Alex Adam Podiatry > Blog > Running Shoes

Running Shoes

How long do running shoes last?

Whether you are a casual walker, doing your next boot camp or training for a marathon it is important to have the correct footwear to prevent injury.

Running in old or worn-out shoes can lead to discomfort and injuries. Over time, your running shoes lose shock absorption, cushioning, and stability. When you run in worn-out shoes, your musculoskeletal alignment changes regarding the way both your feet and legs function. This altered movement places specific load on the structures in your feet and legs which increases the stress and impact on bones, tendon, muscle and ligaments which can cause overuse injuries as well as just general aches and pains.

Some examples of common injuries can include:

Plantar fasciitis/ (heel pain) WHAT IT IS:

Plantar fasciitis is an inflammation of a fibrotic band of tissue in the bottom of the foot that extends from the heel bone to the toes. This tissue can become inflamed for many reasons, most commonly from irritation by placing too much stress (excess running and jumping) on the bottom of the foot.

Achilles tendinopathy WHAT IT IS:

Achilles tendinopathy is an ailment that accounts for many running injuries, Achilles tendonitis is an irritation or inflammation of the large tendon in the back of the lower calf that attaches to the back of the heel. The condition is often caused by lack of flexibility and excessive pronation.

Morton’s neuroma WHAT IT IS:

Morton’s neuroma is often described by runners as a burning, stinging pain in the forefoot (commonly between the third and fourth toes). Other symptoms include pain in the ball of the foot and a feeling of “pins and needles” and numbness in the toes. Runners who wear tight-fitting footwear often experience this condition. A true neuroma is a benign tumour of the nerve, although entrapment of the nerve will give the same symptoms.

Stress Fracture WHAT IT IS:

Stress fractures in the lower limbs are common among athletes in general and are commonly caused by repetitive forces on these areas. Symptoms include localized pain, swelling or night pain that grows worse over time. Stress fractures can occur over a period of days, weeks, or even months.

Shin Splints WHAT IT IS:

Shin splints also referred to as “tibial stress syndrome,” shin splints affect runners of all ages and are commonly experienced as a shooting pain felt near the front or sides of one or both tibia bones (the shins).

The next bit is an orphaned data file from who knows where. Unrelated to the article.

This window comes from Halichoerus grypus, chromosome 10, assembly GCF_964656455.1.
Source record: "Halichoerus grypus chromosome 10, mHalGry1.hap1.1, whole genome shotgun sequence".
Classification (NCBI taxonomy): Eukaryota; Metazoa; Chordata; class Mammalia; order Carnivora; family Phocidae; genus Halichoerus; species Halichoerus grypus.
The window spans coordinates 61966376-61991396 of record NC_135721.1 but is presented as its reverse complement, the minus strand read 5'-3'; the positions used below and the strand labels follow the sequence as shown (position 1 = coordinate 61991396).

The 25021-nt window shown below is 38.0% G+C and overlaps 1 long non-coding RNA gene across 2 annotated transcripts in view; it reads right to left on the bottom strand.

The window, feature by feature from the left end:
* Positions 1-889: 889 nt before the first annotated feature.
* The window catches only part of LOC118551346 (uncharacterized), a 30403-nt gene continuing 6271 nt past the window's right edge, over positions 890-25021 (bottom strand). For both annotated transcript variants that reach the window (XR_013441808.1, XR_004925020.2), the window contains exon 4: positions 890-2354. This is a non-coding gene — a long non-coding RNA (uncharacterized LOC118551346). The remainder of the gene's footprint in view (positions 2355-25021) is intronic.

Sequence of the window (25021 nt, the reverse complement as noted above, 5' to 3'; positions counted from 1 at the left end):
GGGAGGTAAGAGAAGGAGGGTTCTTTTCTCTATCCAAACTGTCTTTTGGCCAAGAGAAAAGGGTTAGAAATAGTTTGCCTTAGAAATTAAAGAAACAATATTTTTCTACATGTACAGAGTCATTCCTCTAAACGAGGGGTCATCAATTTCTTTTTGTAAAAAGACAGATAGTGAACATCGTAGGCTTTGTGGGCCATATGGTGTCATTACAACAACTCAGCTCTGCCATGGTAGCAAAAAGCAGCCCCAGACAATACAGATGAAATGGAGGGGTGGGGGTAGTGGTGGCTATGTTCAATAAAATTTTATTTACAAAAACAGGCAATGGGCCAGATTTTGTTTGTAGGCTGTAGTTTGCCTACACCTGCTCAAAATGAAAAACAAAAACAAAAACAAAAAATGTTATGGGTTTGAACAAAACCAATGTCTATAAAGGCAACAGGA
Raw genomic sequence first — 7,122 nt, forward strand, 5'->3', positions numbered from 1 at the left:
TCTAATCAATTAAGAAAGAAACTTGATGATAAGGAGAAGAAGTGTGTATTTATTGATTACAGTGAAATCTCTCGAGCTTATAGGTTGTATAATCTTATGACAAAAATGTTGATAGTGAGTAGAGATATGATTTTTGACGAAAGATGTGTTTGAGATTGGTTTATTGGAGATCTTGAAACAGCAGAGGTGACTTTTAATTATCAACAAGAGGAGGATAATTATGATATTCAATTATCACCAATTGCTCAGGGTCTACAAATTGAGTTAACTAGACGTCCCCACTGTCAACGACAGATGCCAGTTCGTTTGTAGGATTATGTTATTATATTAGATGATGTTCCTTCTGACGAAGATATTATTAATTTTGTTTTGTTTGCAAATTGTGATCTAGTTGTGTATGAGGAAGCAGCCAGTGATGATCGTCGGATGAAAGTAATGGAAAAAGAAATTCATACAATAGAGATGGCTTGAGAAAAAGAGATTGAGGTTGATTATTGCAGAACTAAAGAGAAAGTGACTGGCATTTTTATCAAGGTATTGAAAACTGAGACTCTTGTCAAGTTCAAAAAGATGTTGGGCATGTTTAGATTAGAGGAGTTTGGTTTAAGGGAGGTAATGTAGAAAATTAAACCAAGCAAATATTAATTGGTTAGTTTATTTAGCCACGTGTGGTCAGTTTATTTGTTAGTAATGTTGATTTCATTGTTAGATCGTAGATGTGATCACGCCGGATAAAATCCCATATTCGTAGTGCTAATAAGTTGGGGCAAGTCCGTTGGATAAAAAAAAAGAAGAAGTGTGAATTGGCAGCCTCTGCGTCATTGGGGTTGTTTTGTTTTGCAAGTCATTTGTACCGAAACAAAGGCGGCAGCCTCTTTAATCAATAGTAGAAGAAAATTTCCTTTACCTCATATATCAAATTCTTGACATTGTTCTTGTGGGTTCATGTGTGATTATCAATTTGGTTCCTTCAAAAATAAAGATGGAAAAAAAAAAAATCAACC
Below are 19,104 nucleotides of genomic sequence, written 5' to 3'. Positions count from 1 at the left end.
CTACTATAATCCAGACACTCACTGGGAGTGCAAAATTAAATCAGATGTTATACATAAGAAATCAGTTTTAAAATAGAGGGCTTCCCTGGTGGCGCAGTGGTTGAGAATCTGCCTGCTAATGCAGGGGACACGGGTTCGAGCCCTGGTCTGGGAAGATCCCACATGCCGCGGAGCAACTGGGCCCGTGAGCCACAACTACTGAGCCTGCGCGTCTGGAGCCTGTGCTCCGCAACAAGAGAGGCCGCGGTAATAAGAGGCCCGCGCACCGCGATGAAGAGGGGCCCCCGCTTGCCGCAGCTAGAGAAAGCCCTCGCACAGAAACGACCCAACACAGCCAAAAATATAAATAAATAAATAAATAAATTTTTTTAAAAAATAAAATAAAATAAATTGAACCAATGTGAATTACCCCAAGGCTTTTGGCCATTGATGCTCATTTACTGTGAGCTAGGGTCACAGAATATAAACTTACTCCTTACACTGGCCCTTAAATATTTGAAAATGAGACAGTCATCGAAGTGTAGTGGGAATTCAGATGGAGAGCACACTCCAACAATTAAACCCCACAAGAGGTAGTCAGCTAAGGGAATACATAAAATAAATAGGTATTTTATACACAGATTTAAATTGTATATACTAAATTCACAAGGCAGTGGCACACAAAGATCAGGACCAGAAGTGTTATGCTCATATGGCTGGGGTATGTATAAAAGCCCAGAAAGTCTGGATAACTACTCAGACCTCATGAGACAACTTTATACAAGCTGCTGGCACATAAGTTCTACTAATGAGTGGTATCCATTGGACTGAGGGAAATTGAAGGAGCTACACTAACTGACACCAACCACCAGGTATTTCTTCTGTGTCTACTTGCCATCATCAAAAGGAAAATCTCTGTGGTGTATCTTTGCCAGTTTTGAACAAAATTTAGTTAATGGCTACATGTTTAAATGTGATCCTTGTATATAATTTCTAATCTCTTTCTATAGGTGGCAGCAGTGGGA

You may also need new shoes more often if you have an uneven gait.


Signs You Should Replace Your Shoes

A good rule of thumb is to replace your running shoes:

  • General everyday use (12months)
  • Heavy active use (3-6 months)

Here are some indicators that it is probably time for a new pair of running shoes:

High Mileage on Your Shoes

In addition to tracking the number of kilometres you have on your shoes, where you run is also an important consideration. If you run on rough roads or trails, you’ll need to replace your shoes sooner than if you do primarily treadmill running.

Pain When Running

If you’ve been feeling muscle fatigue, shin splints, or some pain in your joints — especially your knees — you may be wearing shoes that have lost their cushioning.
If you are experiencing pain even if your shoes are relatively new, you should consult your podiatrist to advise on shoe choice, and possible gait problems.

Poor Shock Absorption

If you feel like you can feel the impact of every step in your feet, knees, and hips, it means that the shock absorption in your shoes has deteriorated. Running is a high-impact sport, check the shoe by the bend test. Hold both ends of the shoe and bend it back on itself. If you can easily do this the midsole of the shoe has become worn and compressed and lacks any cushioning properties.

Worn-Out Treads

One tell-tale sign that you need new running shoes is if the treads, especially on the soles, have worn, or if the wear is uneven. If your tread wear pattern indicates a possible gait issue, this may require further assessment of your biomechanics.

  • Excessive wear on the front part of your shoe can be a sign of overpronation, which means your foot is turning too far inward as you take each step.
  • If you spot excessive wear on the outside edges of your shoe, it is a sign of under pronation (supination). This means that your foot shifts outward with each step, placing the brunt of the impact on the outer bones of your foot.

Newer Shoes Just Feel Better

Your overall comfort when running is important and wearing comfortable shoes helps runners maintain proper form and movement when running, which in turn helps minimize injury risk. If you still feel that after new shoes your running or walking gait doesn’t feel correct, AMA Podiatry can offer some direction with either a biomechanical assessment, or video gait analysis at the clinic.

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